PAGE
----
The Frenchmen has been involved in three goals already this season; scoring in both of United’s opening games, and providing an assist. That tally is a third of his total from the whole of last season (five goals and four assists). 

Like Jones, Pogba has benefited greatly from the the signing of Nemanja Matic. Last season he seemed seemed somewhat restricted. He was often played in a deeper role and his influence on games was somewhat restricted. Matic’s arrival has allowed the shackles to be removed. United’s no.6 has been able to join in attacks knowing that he is unlikely to be leaving his teammates exposed. 

This is a big season for the 23 year-old. He was heavily criticised for not reaching the standards his hefty price tag required. He has started well, but all eyes will be on whether he can maintain this level. 

 

Central-midfield – Emre Can (Liverpool)

Jürgen – get this guy a new contract immediately! Somehow, the Liverpool hierarchy have let the 23 year-old enter the final 12 months of his contract. It is certainly not a surprise to see some of Europe’s big guns circling.

The German has made a fabulous start to the season as Liverpool have enjoyed an unbeaten start. Can has impressed as part of a midfield trio alongside Jordan Henderson and Gini Wijnaldum. The three have provided the foundations for some dynamic attacking play.

Can, and Liverpool fans, will be hoping that he can maintain his early season form and can help his team sustain a strong title challenge.

 

Left-wing – Marcos Alonso (Chelsea)

This guy seems to constantly prove me wrong. I still can’t believe this is the same Marcos Alonso who had such an utterly hopeless three year spell at Bolton Wanderers.

The Spaniard scored both goals as his Chelsea side won 2-1 at Tottenham’s new ‘home-ground’, Wembley. The first was a sumptuous free-kick that left Hugo Lloris in the Spurs net with no chance at all. The second came in the 88th minute and sealed Chelsea’s first win of the new season.

Throughout this summer, Chelsea have been heavily linked with an astronomical £60 million bid for Juventus wing-back Alex Sandro. Yet, in my opinion at least, it would be simply throwing money down the drain!

Alonso is so crucial to the way Chelsea play. He provides genuine width and, apart from Thibault Courtois, is the only other left-footer in Chelsea’s regular starting XI. Last season he scored six goals and provided three assists as Chelsea coasted their way to their fifth Premier League title. Alonso will be hoping to be celebrating again in nine months time.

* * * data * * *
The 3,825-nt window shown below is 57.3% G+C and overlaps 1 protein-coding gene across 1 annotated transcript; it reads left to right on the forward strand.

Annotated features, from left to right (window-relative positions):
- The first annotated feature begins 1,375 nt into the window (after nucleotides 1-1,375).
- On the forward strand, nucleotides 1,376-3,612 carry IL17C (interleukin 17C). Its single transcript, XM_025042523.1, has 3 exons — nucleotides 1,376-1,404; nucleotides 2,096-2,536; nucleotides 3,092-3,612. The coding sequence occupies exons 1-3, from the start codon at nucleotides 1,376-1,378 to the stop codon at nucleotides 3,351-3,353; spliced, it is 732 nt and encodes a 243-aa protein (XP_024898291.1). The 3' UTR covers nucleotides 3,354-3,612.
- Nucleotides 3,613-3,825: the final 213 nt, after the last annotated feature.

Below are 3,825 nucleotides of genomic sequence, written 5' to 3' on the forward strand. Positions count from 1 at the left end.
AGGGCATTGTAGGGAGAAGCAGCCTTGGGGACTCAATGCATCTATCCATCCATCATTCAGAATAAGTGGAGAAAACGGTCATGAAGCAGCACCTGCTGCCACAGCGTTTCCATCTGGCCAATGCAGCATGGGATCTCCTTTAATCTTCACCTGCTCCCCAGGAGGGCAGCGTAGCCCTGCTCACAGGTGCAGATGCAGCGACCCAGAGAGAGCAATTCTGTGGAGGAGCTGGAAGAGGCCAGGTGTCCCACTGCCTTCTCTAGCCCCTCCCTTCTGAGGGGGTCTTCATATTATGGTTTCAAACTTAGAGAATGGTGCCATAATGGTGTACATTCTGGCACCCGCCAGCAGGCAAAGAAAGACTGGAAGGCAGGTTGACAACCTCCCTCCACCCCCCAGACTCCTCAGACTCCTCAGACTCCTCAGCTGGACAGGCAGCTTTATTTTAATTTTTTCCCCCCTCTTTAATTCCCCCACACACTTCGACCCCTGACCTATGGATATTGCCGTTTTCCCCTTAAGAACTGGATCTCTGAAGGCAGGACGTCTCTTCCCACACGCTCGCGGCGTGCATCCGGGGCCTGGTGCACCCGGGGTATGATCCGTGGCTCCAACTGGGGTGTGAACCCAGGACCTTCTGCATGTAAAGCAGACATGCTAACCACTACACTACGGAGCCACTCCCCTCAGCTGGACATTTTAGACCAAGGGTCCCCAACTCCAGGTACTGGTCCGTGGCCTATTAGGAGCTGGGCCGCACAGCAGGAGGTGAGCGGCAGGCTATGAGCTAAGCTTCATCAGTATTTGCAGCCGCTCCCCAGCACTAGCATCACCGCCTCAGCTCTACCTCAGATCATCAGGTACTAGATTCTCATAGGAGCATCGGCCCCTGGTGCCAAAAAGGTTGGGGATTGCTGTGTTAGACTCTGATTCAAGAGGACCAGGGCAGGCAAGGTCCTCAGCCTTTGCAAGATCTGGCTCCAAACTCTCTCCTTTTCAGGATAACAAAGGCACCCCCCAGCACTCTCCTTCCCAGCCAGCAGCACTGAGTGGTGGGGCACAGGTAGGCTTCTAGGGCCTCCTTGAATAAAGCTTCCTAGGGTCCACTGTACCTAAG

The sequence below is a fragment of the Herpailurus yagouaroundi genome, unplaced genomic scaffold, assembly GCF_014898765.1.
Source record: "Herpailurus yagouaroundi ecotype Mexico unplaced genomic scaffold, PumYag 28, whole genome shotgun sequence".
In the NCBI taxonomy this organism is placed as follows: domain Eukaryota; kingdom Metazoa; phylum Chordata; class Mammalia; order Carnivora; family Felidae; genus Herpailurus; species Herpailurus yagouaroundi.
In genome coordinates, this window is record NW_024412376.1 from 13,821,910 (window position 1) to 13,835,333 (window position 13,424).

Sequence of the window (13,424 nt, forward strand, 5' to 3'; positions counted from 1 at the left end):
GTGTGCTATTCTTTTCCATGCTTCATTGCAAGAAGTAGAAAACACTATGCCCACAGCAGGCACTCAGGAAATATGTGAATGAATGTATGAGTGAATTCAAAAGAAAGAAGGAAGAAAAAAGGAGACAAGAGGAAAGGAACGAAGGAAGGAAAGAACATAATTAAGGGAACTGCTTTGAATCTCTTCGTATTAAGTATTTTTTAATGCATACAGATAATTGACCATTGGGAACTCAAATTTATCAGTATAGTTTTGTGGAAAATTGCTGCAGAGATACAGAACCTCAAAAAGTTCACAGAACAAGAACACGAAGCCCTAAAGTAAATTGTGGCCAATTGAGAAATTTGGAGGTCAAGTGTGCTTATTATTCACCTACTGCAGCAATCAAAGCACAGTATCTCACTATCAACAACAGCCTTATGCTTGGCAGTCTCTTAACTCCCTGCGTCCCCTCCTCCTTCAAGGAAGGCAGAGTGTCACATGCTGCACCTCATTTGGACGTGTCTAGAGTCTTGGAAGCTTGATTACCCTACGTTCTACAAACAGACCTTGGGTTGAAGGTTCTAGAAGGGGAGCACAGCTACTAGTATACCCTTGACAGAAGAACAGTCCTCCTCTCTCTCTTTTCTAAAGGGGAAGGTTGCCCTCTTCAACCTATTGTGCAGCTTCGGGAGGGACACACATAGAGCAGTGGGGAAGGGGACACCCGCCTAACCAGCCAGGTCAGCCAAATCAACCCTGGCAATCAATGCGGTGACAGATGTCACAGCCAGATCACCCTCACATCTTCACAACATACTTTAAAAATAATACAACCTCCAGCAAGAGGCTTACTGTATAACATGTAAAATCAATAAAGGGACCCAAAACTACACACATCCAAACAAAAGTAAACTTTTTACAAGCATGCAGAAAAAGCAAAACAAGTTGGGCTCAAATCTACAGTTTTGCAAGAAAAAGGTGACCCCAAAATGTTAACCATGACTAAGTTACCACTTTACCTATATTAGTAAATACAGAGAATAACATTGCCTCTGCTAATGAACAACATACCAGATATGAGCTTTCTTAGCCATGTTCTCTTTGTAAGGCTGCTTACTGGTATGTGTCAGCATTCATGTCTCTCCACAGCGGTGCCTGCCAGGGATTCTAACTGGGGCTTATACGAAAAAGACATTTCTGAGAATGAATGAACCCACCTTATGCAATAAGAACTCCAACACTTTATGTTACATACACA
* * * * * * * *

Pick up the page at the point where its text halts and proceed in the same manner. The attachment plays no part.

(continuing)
Attacking-midfield – Raheem Sterling (Manchester City)

The inclusion of Sterling may turn a few heads, so let me just try and justify it. Sterling has been responsible for winning his side three points in August. His 82nd minute equalising goal against Everton was followed up by a 97th minute winner against Bournemouth. 

Despite these goals, Sterling has not been outstanding. He was a substitute for City’s opening two games and certainly did not look to be at his best after his half-time introduction against Everton. Nevertheless, his goal convinced Guardiola to include the England winger from the start against Bournemouth.

The ex-Liverpool player was brave on the ball but constantly ran into dead-ends, losing the ball in the process. He was booked in the 93rd minute and it seemed his afternoon would end in disappointment. Deep into added time, Sterling reacted quickest to a Danilo cross when he scuffed his shot into the Bournemouth net via a deflection.

The goal prompted raucous celebrations by Sterling, his teammates, and City’s fans. In the ensuing carnage, Sterling was sent off for over-zealously celebrating the goal prompting outrage among Guardiola and his backroom team.

 

Striker – Steve Mounié (Huddersfield Town)

Another brilliant Huddersfield signing. Steve Mounié arrived from Montpellier for some 13€ million. Considering the prices being thrown around in this window it could be argued that David Wagner has once again pulled off a real coup! 

The Benin international hit 14 goals in Ligue 1 as his side narrowly avoided the drop. Quick, strong and good in the air, the 22 year-old seems to have all the attributes for the Premier League.

He scored two excellent goals on debut as Huddersfield thrashed Crystal Palace 3-0 at Selhurst Park. If the Terriers are going to stay up this season then they will be heavily reliant on Mounié’s ability to hit the back of the net.

 

Striker – Romelu Lukaku (Manchester United)

You do expect £75 million to buy you top quality and Romelu Lukaku certainly is that. It is easy to forget sometimes that the big-Belgian is only 24!

Last season, Lukaku was the Premier League’s second highest scorer behind the irrepressible Harry Kane. His 25 goals came for an Everton side that finished seventh.

Following Zlatan Ibrahimovic’s injury at the back-end of last season, Mourinho was in the hunt for a leading striker. Lukaku fit the bill and the United manager was not afraid of spending the big bucks to bring him to Old Trafford.

With three goals in the opening three games of the season, United’s new no.9 has hit the ground running. Don’t be surprised to see him top the Premier League scoring charts come May.